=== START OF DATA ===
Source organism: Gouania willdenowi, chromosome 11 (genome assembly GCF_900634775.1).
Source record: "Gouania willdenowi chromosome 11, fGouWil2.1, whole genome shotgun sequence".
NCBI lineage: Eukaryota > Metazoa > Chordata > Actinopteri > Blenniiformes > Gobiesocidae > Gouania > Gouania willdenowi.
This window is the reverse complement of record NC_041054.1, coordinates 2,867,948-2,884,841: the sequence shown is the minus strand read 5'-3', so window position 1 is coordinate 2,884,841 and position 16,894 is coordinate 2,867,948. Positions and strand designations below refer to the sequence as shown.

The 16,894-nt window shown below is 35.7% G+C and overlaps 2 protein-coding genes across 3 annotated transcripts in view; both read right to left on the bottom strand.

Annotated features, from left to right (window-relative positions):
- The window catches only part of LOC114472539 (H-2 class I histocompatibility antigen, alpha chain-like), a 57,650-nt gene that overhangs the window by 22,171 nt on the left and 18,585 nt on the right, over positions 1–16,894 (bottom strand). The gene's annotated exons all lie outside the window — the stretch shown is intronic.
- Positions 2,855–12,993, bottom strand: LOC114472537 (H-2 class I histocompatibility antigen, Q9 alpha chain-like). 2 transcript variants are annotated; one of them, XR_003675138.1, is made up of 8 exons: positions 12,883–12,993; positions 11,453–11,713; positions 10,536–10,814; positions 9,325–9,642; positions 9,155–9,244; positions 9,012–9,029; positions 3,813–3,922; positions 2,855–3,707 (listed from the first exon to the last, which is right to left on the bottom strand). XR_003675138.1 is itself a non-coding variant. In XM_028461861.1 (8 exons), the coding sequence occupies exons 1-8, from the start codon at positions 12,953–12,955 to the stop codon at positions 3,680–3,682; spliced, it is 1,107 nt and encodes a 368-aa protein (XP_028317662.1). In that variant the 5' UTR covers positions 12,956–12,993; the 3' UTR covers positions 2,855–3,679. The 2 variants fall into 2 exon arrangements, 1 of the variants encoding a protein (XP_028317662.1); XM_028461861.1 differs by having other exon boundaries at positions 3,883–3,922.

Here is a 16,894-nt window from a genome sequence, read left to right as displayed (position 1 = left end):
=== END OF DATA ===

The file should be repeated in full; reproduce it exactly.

Source organism: Gouania willdenowi, chromosome 11 (genome assembly GCF_900634775.1).
Source record: "Gouania willdenowi chromosome 11, fGouWil2.1, whole genome shotgun sequence".
NCBI lineage: Eukaryota > Metazoa > Chordata > Actinopteri > Blenniiformes > Gobiesocidae > Gouania > Gouania willdenowi.
This window is the reverse complement of record NC_041054.1, coordinates 2,867,948-2,884,841: the sequence shown is the minus strand read 5'-3', so window position 1 is coordinate 2,884,841 and position 16,894 is coordinate 2,867,948. Positions and strand designations below refer to the sequence as shown.

The 16,894-nt window shown below is 35.7% G+C and overlaps 2 protein-coding genes across 3 annotated transcripts in view; both read right to left on the bottom strand.

Annotated features, from left to right (window-relative positions):
- The window catches only part of LOC114472539 (H-2 class I histocompatibility antigen, alpha chain-like), a 57,650-nt gene that overhangs the window by 22,171 nt on the left and 18,585 nt on the right, over positions 1–16,894 (bottom strand). The gene's annotated exons all lie outside the window — the stretch shown is intronic.
- Positions 2,855–12,993, bottom strand: LOC114472537 (H-2 class I histocompatibility antigen, Q9 alpha chain-like). 2 transcript variants are annotated; one of them, XR_003675138.1, is made up of 8 exons: positions 12,883–12,993; positions 11,453–11,713; positions 10,536–10,814; positions 9,325–9,642; positions 9,155–9,244; positions 9,012–9,029; positions 3,813–3,922; positions 2,855–3,707 (listed from the first exon to the last, which is right to left on the bottom strand). XR_003675138.1 is itself a non-coding variant. In XM_028461861.1 (8 exons), the coding sequence occupies exons 1-8, from the start codon at positions 12,953–12,955 to the stop codon at positions 3,680–3,682; spliced, it is 1,107 nt and encodes a 368-aa protein (XP_028317662.1). In that variant the 5' UTR covers positions 12,956–12,993; the 3' UTR covers positions 2,855–3,679. The 2 variants fall into 2 exon arrangements, 1 of the variants encoding a protein (XP_028317662.1); XM_028461861.1 differs by having other exon boundaries at positions 3,883–3,922.

Here is a 16,894-nt window from a genome sequence, read left to right as displayed (position 1 = left end):